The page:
As the leading lady in her first major starring role on BET’s miniseries The Book of Negroes, actress Aunjanue Ellis credits The American Black Film Festival (ABFF) with giving her first best actress award in 2014. “I’ve never won anything before. Ever. So I acted like somebody who had never won anything in life. I acted a fool in front of Bill Duke and Charles Dutton,” says Ellis, laughing as she thinks back on the hysterical moment that followed when realizing she won ABFF’s best actress award for her role in the independent film, Una Vida: A Fable of Music and the Mind. “But you know what? That’s why I was so excited, because it’s a festival that celebrates independent filmmaking. And the work that I’ve done that I’m most excited by has been in the independent market. And playing Una Vida, being a woman who suffers from Alzheimer’s. And my mother actually has Parkinson’s. So when I shot that part, my mother at the time was in a rehab facility. So mornings I would be with her in Mississippi and literally go to New Orleans later on in the afternoon and almost do verbatim what happened with me and my mother that morning. So beyond my excitement that I won something for the first time in my life, it was a tribute to my mother. I got a chance to walk on that stage and say my mother’s name and say what that meant to me. And I say this all the time, if I could do stories like The Book of Negroes, like Una Vida, that’s all I would do. If I could make a living at it, if people would keep coming at me with those offers, I wouldn’t need to do anything else.”
Although new to winning awards, Ellis is not a fresh face in Hollywood. Her seasoned talent includes a resume full of reoccurring roles on TV shows like CBS’ NCIS: Los Angeles, The Mentalist, and HBO’s True Blood. She’s captured bit parts in critically acclaimed big screen movies like Get on Up and Notorious; while nailing small yet pivotal performances in Oscar winning projects like Ray and The Help. Always making time to appear in little known independent movies such as Romeo and Juliet in Harlem and Una Vida, Ellis’ first IMDb credit goes back to New York Undercover in 1995. And now, at 45, she’s finally leading her own miniseries with BET’s Book of Negroes.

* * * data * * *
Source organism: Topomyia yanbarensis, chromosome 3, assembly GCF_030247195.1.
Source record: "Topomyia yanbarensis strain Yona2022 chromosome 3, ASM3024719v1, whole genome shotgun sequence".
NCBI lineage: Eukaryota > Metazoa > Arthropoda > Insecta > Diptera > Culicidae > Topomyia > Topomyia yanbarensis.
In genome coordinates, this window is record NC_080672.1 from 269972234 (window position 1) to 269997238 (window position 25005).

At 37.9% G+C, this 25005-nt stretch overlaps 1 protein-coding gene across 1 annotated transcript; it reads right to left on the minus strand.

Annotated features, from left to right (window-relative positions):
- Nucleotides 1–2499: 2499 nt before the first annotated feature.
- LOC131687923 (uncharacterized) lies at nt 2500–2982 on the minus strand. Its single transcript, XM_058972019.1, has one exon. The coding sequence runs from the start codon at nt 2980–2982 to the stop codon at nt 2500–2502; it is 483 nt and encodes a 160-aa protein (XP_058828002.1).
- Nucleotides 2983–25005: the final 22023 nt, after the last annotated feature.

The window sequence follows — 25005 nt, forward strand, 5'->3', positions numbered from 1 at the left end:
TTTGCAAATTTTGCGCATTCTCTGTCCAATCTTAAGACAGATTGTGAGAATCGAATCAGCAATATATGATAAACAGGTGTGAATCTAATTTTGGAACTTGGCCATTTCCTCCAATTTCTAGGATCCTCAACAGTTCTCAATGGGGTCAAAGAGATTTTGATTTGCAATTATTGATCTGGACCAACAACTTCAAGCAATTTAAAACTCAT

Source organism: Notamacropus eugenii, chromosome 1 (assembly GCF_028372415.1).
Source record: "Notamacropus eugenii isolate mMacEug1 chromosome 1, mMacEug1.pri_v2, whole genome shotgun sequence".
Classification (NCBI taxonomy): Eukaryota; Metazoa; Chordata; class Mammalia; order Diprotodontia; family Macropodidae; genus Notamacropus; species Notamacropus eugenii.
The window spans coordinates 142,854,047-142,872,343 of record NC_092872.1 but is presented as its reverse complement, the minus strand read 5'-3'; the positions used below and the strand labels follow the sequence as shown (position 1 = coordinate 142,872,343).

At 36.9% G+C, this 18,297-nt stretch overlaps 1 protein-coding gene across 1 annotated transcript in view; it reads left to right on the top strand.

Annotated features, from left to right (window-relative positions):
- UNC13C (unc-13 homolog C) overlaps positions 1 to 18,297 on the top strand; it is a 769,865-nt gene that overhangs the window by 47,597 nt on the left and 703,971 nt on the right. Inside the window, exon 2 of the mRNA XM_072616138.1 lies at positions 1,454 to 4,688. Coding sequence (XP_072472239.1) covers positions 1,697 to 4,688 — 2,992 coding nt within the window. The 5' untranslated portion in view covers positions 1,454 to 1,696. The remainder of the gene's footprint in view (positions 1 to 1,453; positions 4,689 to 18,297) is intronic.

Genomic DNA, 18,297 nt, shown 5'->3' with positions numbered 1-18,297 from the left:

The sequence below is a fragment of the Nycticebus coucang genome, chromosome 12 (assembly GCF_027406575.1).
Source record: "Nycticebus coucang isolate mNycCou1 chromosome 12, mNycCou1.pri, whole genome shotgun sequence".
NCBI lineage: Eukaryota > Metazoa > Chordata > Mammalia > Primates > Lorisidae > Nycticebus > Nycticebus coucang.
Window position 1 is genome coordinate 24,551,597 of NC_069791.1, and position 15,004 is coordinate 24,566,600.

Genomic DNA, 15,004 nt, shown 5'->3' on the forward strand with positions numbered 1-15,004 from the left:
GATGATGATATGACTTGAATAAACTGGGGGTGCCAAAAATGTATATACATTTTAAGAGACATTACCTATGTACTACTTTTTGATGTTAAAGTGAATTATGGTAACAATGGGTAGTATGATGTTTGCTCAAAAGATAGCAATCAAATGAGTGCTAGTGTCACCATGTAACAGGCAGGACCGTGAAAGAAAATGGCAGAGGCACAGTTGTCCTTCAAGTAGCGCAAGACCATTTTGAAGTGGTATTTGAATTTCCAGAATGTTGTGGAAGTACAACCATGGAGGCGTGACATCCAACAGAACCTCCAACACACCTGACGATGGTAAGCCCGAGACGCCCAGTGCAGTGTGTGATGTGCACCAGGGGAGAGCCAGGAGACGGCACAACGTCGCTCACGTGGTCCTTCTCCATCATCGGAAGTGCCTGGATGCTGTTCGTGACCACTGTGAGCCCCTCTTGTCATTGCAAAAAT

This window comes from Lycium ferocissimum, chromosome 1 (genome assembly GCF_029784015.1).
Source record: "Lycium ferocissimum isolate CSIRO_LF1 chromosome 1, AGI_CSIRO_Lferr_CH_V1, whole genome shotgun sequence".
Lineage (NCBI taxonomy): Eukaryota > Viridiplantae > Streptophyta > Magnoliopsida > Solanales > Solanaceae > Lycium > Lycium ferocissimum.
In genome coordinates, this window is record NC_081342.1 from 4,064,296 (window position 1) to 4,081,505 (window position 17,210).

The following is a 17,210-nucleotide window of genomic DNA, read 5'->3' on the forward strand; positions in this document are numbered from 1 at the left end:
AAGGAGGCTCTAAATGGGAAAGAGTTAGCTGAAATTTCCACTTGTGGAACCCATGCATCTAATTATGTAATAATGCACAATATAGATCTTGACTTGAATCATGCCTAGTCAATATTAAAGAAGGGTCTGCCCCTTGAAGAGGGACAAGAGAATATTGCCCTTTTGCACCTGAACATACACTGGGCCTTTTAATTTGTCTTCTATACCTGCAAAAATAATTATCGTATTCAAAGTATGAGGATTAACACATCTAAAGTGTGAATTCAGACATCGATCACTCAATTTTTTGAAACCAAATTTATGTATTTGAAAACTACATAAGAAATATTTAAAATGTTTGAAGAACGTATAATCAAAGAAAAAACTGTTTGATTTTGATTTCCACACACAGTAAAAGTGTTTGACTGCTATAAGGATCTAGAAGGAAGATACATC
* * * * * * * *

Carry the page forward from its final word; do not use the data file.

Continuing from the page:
Based on the award-winning novel by Canadian Lawrence Hill, The Book of Negroes is an actual document. Housed today at the New York Public Library, it lists the names of 3,000 black people who fought with the British in the American Revolutionary War to earn their freedom. In the miniseries, Ellis plays Aminata Diallo. A girl stolen from Africa and sold into slavery, Aminata grows to become an educated, strong-willed, free woman with an unstoppable destiny in telling the story of her people. “That’s what I want to do more than anything in his world. I want to tell the story of my people. They’re brown; they’re Asian, female, male. They are people who are under-voiced or left out or even worse, erased completely,” says the Brown University, African American Studies major from Mississippi. “Still my understanding of African American participation in the Oceanic pretty much came down to Crispus Attucks during the first couple minutes of fighting. That’s essentially it. And that’s just a total lie. I want people to watch this series because they need to know about that. They need to know that International archives are where The Book of Negroes actually is. And this is the first time that there is a record of our existence. Somebody wrote our name down. Described us, said who we are, said where we came from. This is the first time somebody put on paper that we existed. And these people who did, they were revolutionaries. The black revolution didn’t just start in the ‘60s.”
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